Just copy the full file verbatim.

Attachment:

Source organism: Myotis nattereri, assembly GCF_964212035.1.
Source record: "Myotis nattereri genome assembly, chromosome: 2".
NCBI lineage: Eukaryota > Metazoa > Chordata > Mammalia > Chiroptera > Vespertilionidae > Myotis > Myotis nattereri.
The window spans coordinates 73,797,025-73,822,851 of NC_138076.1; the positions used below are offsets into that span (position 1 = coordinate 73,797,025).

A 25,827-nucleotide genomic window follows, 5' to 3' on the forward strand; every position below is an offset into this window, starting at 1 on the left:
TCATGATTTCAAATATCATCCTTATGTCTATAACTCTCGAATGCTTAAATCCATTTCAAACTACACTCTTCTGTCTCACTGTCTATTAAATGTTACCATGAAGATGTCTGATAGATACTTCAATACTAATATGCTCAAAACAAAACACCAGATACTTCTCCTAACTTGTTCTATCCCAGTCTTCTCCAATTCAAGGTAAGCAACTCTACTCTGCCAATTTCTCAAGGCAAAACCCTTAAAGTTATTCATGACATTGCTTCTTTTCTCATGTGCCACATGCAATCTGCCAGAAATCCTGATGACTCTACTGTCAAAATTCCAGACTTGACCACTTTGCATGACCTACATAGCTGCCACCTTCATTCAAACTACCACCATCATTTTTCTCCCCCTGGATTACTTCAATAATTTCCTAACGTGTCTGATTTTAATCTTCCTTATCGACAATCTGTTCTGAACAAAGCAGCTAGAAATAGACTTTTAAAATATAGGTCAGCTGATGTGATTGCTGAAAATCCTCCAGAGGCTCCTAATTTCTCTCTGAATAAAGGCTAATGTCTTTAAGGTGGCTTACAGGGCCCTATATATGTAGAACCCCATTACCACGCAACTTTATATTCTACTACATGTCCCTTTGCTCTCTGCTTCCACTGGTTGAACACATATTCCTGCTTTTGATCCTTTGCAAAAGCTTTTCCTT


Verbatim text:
Source organism: Myotis nattereri, assembly GCF_964212035.1.
Source record: "Myotis nattereri genome assembly, chromosome: 2".
NCBI lineage: Eukaryota > Metazoa > Chordata > Mammalia > Chiroptera > Vespertilionidae > Myotis > Myotis nattereri.
The window spans coordinates 73,797,025-73,822,851 of NC_138076.1; the positions used below are offsets into that span (position 1 = coordinate 73,797,025).

A 25,827-nucleotide genomic window follows, 5' to 3' on the forward strand; every position below is an offset into this window, starting at 1 on the left:
TCATGATTTCAAATATCATCCTTATGTCTATAACTCTCGAATGCTTAAATCCATTTCAAACTACACTCTTCTGTCTCACTGTCTATTAAATGTTACCATGAAGATGTCTGATAGATACTTCAATACTAATATGCTCAAAACAAAACACCAGATACTTCTCCTAACTTGTTCTATCCCAGTCTTCTCCAATTCAAGGTAAGCAACTCTACTCTGCCAATTTCTCAAGGCAAAACCCTTAAAGTTATTCATGACATTGCTTCTTTTCTCATGTGCCACATGCAATCTGCCAGAAATCCTGATGACTCTACTGTCAAAATTCCAGACTTGACCACTTTGCATGACCTACATAGCTGCCACCTTCATTCAAACTACCACCATCATTTTTCTCCCCCTGGATTACTTCAATAATTTCCTAACGTGTCTGATTTTAATCTTCCTTATCGACAATCTGTTCTGAACAAAGCAGCTAGAAATAGACTTTTAAAATATAGGTCAGCTGATGTGATTGCTGAAAATCCTCCAGAGGCTCCTAATTTCTCTCTGAATAAAGGCTAATGTCTTTAAGGTGGCTTACAGGGCCCTATATATGTAGAACCCCATTACCACGCAACTTTATATTCTACTACATGTCCCTTTGCTCTCTGCTTCCACTGGTTGAACACATATTCCTGCTTTTGATCCTTTGCAAAAGCTTTTCCTT